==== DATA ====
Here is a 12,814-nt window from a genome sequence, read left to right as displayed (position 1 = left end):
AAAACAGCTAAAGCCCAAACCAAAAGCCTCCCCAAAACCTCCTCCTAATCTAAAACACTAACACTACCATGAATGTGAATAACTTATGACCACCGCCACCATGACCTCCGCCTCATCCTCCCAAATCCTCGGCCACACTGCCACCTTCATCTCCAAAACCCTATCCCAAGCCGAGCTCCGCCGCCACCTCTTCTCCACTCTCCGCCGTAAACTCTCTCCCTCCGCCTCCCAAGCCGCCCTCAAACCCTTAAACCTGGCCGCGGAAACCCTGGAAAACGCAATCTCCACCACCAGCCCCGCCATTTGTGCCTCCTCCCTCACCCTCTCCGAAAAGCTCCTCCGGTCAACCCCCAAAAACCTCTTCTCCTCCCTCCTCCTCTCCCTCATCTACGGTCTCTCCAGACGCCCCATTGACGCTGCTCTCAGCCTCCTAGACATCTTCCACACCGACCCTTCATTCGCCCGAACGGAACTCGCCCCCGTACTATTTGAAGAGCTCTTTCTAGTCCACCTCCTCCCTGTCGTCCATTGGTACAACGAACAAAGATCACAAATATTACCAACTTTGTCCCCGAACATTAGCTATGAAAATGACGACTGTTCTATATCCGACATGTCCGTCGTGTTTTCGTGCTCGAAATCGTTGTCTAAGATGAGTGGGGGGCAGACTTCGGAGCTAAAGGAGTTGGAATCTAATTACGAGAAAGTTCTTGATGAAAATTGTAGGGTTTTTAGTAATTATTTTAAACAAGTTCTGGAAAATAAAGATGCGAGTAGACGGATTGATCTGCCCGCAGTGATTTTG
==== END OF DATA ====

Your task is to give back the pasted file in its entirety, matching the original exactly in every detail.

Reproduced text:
Here is a 12,814-nt window from a genome sequence, read left to right as displayed (position 1 = left end):
AAAACAGCTAAAGCCCAAACCAAAAGCCTCCCCAAAACCTCCTCCTAATCTAAAACACTAACACTACCATGAATGTGAATAACTTATGACCACCGCCACCATGACCTCCGCCTCATCCTCCCAAATCCTCGGCCACACTGCCACCTTCATCTCCAAAACCCTATCCCAAGCCGAGCTCCGCCGCCACCTCTTCTCCACTCTCCGCCGTAAACTCTCTCCCTCCGCCTCCCAAGCCGCCCTCAAACCCTTAAACCTGGCCGCGGAAACCCTGGAAAACGCAATCTCCACCACCAGCCCCGCCATTTGTGCCTCCTCCCTCACCCTCTCCGAAAAGCTCCTCCGGTCAACCCCCAAAAACCTCTTCTCCTCCCTCCTCCTCTCCCTCATCTACGGTCTCTCCAGACGCCCCATTGACGCTGCTCTCAGCCTCCTAGACATCTTCCACACCGACCCTTCATTCGCCCGAACGGAACTCGCCCCCGTACTATTTGAAGAGCTCTTTCTAGTCCACCTCCTCCCTGTCGTCCATTGGTACAACGAACAAAGATCACAAATATTACCAACTTTGTCCCCGAACATTAGCTATGAAAATGACGACTGTTCTATATCCGACATGTCCGTCGTGTTTTCGTGCTCGAAATCGTTGTCTAAGATGAGTGGGGGGCAGACTTCGGAGCTAAAGGAGTTGGAATCTAATTACGAGAAAGTTCTTGATGAAAATTGTAGGGTTTTTAGTAATTATTTTAAACAAGTTCTGGAAAATAAAGATGCGAGTAGACGGATTGATCTGCCCGCAGTGATTTTG